Alvin Bragg's own witnesses are undermining case against Trump, lawyer Jonathan Turley says

 May 6, 2024

Alvin Bragg's prosecution of Donald Trump has been derailed by the testimony of the state's own witnesses, according to legal expert Jonathan Turley.

In a column for The Hill, Turley said the prosecution's witnesses have "contradicted the basis for the prosecution."

Trump has been charged with trying to hide "hush money" payments to porn star Stormy Daniels, who says she had a sexual encounter with Trump, something Trump denies.

Bragg's prosecutors say the "hush money" was part of a criminal scheme to interfere in the 2016 election, but Trump's lawyers have said he had personal reasons unrelated to campaigning, like protecting his family from embarrassment.

Turley: Bragg's case "contradicted"

Turley noted the star witness, Michael Cohen, is a "disbarred serial perjurer."

Turley dismissed the testimony of other witnesses as tangential or even beneficial to Trump.

Former National Enquirer publisher David Pecker "said that he killed stories for various celebrities for years, and that he did so for Trump for over a decade before he ran for office," Turley wrote.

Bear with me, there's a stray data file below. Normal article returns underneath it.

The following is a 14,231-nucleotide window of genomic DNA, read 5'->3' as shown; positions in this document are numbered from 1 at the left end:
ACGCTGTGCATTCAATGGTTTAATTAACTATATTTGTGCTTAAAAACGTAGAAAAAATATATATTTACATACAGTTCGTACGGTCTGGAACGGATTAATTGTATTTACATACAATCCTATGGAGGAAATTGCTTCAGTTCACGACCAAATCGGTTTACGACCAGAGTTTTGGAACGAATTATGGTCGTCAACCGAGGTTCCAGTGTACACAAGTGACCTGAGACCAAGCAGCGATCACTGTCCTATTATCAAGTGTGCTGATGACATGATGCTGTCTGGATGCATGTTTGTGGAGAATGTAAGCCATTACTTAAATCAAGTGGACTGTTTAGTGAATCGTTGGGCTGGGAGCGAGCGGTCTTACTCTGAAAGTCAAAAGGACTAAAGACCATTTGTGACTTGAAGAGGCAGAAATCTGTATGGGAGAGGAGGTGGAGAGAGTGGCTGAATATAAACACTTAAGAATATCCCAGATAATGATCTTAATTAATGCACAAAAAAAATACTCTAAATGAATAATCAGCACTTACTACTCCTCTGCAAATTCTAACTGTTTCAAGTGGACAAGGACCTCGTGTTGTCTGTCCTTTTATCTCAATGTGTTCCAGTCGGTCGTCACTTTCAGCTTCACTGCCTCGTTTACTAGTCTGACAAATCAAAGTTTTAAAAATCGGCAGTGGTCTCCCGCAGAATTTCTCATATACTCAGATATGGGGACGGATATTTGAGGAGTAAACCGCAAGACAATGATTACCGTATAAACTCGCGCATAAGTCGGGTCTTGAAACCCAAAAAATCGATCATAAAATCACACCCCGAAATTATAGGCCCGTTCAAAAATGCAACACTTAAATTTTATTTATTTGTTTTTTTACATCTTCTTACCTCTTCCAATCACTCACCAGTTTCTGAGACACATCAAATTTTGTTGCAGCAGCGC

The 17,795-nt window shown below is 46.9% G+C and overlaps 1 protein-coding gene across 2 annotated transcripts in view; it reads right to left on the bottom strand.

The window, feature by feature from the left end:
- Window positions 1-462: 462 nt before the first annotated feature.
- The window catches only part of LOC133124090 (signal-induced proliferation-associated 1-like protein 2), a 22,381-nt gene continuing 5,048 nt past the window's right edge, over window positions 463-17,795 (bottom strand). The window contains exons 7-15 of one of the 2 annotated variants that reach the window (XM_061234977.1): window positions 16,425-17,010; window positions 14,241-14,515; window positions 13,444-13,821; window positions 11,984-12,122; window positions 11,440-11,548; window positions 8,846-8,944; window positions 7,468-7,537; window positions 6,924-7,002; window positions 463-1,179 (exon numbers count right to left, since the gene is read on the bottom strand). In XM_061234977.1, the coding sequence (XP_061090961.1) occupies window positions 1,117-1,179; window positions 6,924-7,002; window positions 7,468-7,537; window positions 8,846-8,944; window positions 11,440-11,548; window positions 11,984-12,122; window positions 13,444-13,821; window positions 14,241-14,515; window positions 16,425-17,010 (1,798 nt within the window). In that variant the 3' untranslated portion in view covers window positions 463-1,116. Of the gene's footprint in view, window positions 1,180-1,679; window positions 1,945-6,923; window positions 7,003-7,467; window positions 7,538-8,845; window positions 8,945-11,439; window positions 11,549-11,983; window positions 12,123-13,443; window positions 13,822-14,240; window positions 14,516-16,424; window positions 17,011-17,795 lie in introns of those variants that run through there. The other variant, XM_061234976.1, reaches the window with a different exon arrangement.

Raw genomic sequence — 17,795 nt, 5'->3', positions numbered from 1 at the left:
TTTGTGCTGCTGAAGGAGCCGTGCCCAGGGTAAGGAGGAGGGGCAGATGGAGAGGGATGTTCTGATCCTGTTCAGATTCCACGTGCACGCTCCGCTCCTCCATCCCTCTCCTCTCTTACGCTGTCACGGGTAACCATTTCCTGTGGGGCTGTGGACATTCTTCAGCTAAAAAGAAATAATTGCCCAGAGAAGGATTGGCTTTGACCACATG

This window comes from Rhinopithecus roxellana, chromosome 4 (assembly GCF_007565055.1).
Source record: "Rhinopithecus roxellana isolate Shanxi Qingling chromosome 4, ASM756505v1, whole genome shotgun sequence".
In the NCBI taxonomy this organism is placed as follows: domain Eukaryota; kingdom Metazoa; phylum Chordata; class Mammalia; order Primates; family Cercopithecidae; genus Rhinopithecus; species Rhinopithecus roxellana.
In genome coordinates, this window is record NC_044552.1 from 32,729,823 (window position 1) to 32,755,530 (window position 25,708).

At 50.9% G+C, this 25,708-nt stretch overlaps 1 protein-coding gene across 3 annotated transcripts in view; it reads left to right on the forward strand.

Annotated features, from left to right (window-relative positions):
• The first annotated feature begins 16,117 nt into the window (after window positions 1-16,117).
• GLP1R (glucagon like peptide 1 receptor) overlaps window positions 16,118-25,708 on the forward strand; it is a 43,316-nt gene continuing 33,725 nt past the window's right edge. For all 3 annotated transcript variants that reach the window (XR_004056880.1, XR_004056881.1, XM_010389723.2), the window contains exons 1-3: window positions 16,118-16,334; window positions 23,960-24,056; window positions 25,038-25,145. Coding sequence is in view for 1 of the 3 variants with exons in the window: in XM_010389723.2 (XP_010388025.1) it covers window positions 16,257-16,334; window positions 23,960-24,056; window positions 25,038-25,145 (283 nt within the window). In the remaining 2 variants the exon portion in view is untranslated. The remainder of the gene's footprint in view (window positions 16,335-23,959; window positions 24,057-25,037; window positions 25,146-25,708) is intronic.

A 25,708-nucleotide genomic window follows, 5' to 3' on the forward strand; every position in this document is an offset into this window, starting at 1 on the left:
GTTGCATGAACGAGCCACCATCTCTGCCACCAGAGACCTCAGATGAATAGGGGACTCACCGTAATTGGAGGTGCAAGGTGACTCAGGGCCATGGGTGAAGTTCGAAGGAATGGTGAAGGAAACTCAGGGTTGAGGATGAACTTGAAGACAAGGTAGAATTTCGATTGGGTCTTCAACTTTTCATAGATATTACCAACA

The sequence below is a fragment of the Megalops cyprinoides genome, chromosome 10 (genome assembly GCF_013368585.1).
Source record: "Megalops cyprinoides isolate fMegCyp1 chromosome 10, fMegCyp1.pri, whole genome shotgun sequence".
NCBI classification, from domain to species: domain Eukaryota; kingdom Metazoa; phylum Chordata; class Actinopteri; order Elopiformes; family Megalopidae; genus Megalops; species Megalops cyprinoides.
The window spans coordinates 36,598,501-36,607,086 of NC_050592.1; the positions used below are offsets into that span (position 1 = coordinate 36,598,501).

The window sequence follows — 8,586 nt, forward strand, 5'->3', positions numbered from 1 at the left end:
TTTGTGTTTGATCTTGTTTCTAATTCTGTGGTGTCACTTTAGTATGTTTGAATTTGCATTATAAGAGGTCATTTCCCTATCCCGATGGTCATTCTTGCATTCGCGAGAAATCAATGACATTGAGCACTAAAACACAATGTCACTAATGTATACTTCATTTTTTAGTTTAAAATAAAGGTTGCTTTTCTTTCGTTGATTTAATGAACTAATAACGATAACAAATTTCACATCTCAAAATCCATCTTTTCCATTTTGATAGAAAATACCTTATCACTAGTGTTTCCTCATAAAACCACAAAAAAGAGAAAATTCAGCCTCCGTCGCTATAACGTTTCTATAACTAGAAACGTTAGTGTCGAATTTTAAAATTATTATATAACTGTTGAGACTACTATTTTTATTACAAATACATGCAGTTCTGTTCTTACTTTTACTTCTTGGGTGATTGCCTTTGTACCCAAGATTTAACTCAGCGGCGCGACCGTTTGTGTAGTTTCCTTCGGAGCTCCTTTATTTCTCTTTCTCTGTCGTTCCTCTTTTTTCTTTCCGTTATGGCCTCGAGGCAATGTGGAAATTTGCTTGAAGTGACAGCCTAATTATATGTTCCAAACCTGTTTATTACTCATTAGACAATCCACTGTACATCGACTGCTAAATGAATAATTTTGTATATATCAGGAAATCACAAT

Daniels' former lawyer Keith Davidson said he did not think of the payment as "hush money," Turley wrote.

Former Trump aide Hope Hicks gave the defense a boost with her comments about Trump's concern for his family, Turley noted.

"I don't think he wanted anyone in his family to be hurt or embarrassed by anything that happened on the campaign," she told Trump lawyer Emil Bove. "He wanted them to be proud of him."

The problem with "Mr. Fix It"

The witnesses have also been disparaging toward Cohen, Turley observed.

Hicks quipped that Cohen called himself "Mr. Fix It" but only because he caused the problems he was claiming to fix.

Cohen, now bitter rivals with Trump, was incarcerated for three years in federal prison after he pled guilty to crimes including lying to Congress.

Cohen is a key part of the case against Trump because he arranged the $130,000 payment to Daniels and was later reimbursed by Trump.

"So Cohen will now make the pitch to the jury that they should put his former client in jail for following his own legal advice," Turley wrote.

"This would be difficult even for a competent and ethical lawyer. For Cohen, it is utter insanity," Turley added.

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